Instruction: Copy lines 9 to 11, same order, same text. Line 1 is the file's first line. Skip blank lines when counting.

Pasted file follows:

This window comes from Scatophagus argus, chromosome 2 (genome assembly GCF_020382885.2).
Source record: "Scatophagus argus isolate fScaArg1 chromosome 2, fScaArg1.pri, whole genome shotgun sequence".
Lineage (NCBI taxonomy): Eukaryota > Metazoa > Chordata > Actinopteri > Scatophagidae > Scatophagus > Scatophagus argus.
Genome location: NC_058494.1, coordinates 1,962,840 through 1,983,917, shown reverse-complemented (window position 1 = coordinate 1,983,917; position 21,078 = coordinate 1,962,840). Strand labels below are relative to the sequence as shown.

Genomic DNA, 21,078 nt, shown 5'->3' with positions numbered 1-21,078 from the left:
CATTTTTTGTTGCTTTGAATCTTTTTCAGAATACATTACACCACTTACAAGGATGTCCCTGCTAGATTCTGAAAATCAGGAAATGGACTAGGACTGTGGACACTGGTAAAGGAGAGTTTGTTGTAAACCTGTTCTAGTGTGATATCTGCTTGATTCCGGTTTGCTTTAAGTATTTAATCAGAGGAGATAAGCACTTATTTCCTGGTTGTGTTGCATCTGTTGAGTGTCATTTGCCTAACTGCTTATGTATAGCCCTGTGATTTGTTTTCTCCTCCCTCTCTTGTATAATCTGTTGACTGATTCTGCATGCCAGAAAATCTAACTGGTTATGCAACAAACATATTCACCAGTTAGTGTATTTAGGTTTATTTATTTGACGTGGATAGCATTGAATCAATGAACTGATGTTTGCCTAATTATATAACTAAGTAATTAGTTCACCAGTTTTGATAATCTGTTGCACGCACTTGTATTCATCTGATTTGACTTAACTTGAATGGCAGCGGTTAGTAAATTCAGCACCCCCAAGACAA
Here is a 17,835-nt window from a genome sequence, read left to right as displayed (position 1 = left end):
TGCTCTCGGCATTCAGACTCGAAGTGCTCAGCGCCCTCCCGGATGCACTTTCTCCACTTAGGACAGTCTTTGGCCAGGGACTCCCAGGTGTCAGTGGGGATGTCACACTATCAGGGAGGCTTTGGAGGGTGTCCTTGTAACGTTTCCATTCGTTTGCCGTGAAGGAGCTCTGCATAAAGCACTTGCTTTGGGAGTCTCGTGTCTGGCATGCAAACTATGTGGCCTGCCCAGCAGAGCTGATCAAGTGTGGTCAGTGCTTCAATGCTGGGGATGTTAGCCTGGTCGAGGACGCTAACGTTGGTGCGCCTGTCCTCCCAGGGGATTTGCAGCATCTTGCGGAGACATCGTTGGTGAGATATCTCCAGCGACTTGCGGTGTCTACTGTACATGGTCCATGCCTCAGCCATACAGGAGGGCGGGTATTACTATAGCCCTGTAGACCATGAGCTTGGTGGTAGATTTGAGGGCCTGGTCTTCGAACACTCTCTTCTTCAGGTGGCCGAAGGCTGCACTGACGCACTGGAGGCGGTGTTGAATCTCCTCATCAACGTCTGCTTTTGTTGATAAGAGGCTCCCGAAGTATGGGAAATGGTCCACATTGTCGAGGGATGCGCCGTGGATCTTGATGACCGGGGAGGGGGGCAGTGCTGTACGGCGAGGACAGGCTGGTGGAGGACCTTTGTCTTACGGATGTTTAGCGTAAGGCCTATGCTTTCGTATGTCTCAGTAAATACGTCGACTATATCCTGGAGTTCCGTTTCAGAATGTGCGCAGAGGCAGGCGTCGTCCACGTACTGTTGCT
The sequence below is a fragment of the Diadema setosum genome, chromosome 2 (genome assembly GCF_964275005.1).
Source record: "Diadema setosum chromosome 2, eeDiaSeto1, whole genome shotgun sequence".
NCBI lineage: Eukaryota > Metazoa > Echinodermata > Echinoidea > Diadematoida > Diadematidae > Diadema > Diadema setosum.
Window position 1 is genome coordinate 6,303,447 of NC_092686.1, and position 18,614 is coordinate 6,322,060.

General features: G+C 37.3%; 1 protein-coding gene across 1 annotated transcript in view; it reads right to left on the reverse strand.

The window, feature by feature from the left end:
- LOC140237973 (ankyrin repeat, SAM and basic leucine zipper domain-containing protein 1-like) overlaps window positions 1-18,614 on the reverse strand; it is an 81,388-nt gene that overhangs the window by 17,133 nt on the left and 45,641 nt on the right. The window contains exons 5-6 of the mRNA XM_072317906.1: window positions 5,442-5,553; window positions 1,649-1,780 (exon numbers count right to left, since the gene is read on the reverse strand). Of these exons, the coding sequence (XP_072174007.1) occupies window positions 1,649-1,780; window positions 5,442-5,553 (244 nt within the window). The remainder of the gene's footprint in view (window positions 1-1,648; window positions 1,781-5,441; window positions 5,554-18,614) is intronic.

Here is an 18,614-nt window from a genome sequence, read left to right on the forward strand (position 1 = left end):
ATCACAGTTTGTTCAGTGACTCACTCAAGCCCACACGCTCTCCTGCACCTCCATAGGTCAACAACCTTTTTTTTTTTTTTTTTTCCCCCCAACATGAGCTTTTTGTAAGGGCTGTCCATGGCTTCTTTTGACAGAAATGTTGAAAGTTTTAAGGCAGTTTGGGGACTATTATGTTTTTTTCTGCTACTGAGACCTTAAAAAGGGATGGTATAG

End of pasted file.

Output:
The sequence below is a fragment of the Diadema setosum genome, chromosome 2 (genome assembly GCF_964275005.1).
Source record: "Diadema setosum chromosome 2, eeDiaSeto1, whole genome shotgun sequence".
NCBI lineage: Eukaryota > Metazoa > Echinodermata > Echinoidea > Diadematoida > Diadematidae > Diadema > Diadema setosum.